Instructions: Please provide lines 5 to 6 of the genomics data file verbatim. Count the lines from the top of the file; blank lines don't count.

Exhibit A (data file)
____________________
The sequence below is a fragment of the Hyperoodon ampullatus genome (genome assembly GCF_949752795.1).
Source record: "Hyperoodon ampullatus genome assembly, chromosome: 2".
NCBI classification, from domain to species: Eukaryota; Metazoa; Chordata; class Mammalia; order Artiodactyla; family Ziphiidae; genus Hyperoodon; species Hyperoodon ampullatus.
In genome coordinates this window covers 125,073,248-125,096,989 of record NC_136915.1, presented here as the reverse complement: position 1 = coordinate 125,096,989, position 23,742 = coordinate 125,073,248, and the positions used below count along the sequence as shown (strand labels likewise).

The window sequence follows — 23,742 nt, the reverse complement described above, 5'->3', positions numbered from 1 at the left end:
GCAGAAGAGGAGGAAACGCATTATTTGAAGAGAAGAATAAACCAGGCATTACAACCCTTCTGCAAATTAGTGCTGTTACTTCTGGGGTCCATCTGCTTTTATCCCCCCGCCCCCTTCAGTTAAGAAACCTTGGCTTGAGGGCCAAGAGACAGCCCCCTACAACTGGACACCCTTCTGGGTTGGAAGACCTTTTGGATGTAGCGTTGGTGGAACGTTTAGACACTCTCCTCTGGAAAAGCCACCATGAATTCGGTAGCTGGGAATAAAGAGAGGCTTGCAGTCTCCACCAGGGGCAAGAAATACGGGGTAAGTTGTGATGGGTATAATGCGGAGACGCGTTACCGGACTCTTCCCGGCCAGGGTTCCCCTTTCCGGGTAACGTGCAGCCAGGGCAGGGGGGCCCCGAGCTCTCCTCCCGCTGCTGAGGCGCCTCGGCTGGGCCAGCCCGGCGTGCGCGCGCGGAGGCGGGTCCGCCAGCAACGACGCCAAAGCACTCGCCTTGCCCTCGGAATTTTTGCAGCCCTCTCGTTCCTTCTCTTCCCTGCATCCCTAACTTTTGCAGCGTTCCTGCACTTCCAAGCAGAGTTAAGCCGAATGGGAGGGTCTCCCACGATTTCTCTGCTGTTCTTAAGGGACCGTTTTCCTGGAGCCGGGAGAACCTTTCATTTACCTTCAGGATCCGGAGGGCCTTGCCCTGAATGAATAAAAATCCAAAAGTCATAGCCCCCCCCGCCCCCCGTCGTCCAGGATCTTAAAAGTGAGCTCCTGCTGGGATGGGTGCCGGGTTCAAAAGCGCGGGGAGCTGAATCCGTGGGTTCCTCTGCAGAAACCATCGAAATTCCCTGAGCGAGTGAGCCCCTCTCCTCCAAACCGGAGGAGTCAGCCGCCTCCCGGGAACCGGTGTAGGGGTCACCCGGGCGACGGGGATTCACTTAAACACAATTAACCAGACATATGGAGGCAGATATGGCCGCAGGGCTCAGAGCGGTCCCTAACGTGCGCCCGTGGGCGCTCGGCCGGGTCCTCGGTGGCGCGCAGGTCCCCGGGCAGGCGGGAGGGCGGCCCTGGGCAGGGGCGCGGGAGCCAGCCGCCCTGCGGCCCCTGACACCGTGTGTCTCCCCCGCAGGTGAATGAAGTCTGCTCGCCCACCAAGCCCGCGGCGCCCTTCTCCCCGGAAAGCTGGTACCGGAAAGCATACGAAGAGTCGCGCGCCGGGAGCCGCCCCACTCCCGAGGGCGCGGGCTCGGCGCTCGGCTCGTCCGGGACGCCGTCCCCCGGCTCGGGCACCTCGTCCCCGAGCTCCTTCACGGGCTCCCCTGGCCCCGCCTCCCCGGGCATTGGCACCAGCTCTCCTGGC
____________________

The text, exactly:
The window sequence follows — 23,742 nt, the reverse complement described above, 5'->3', positions numbered from 1 at the left end:
GCAGAAGAGGAGGAAACGCATTATTTGAAGAGAAGAATAAACCAGGCATTACAACCCTTCTGCAAATTAGTGCTGTTACTTCTGGGGTCCATCTGCTTTTATCCCCCCGCCCCCTTCAGTTAAGAAACCTTGGCTTGAGGGCCAAGAGACAGCCCCCTACAACTGGACACCCTTCTGGGTTGGAAGACCTTTTGGATGTAGCGTTGGTGGAACGTTTAGACACTCTCCTCTGGAAAAGCCACCATGAATTCGGTAGCTGGGAATAAAGAGAGGCTTGCAGTCTCCACCAGGGGCAAGAAATACGGGGTAAGTTGTGATGGGTATAATGCGGAGACGCGTTACCGGACTCTTCCCGGCCAGGGTTCCCCTTTCCGGGTAACGTGCAGCCAGGGCAGGGGGGCCCCGAGCTCTCCTCCCGCTGCTGAGGCGCCTCGGCTGGGCCAGCCCGGCGTGCGCGCGCGGAGGCGGGTCCGCCAGCAACGACGCCAAAGCACTCGCCTTGCCCTCGGAATTTTTGCAGCCCTCTCGTTCCTTCTCTTCCCTGCATCCCTAACTTTTGCAGCGTTCCTGCACTTCCAAGCAGAGTTAAGCCGAATGGGAGGGTCTCCCACGATTTCTCTGCTGTTCTTAAGGGACCGTTTTCCTGGAGCCGGGAGAACCTTTCATTTACCTTCAGGATCCGGAGGGCCTTGCCCTGAATGAATAAAAATCCAAAAGTCATAGCCCCCCCCGCCCCCCGTCGTCCAGGATCTTAAAAGTGAGCTCCTGCTGGGATGGGTGCCGGGTTCAAAAGCGCGGGGAGCTGAATCCGTGGGTTCCTCTGCAGAAACCATCGAAATTCCCTGAGCGAGTGAGCCCCTCTCCTCCAAACCGGAGGAGTCAGCCGCCTCCCGGGAACCGGTGTAGGGGTCACCCGGGCGACGGGGATTCACTTAAACACAATTAACCAGACATATGGAGGCAGATATGGCCGCAGGGCTCAGAGCGGTCCCTAACGTGCGCCCGTGGGCGCTCGGCCGGGTCCTCGGTGGCGCGCAGGTCCCCGGGCAGGCGGGAGGGCGGCCCTGGGCAGGGGCGCGGGAGCCAGCCGCCCTGCGGCCCCTGACACCGTGTGTCTCCCCCGCAGGTGAATGAAGTCTGCTCGCCCACCAAGCCCGCGGCGCCCTTCTCCCCGGAAAGCTGGTACCGGAAAGCATACGAAGAGTCGCGCGCCGGGAGCCGCCCCACTCCCGAGGGCGCGGGCTCGGCGCTCGGCTCGTCCGGGACGCCGTCCCCCGGCTCGGGCACCTCGTCCCCGAGCTCCTTCACGGGCTCCCCTGGCCCCGCCTCCCCGGGCATTGGCACCAGCTCTCCTGGC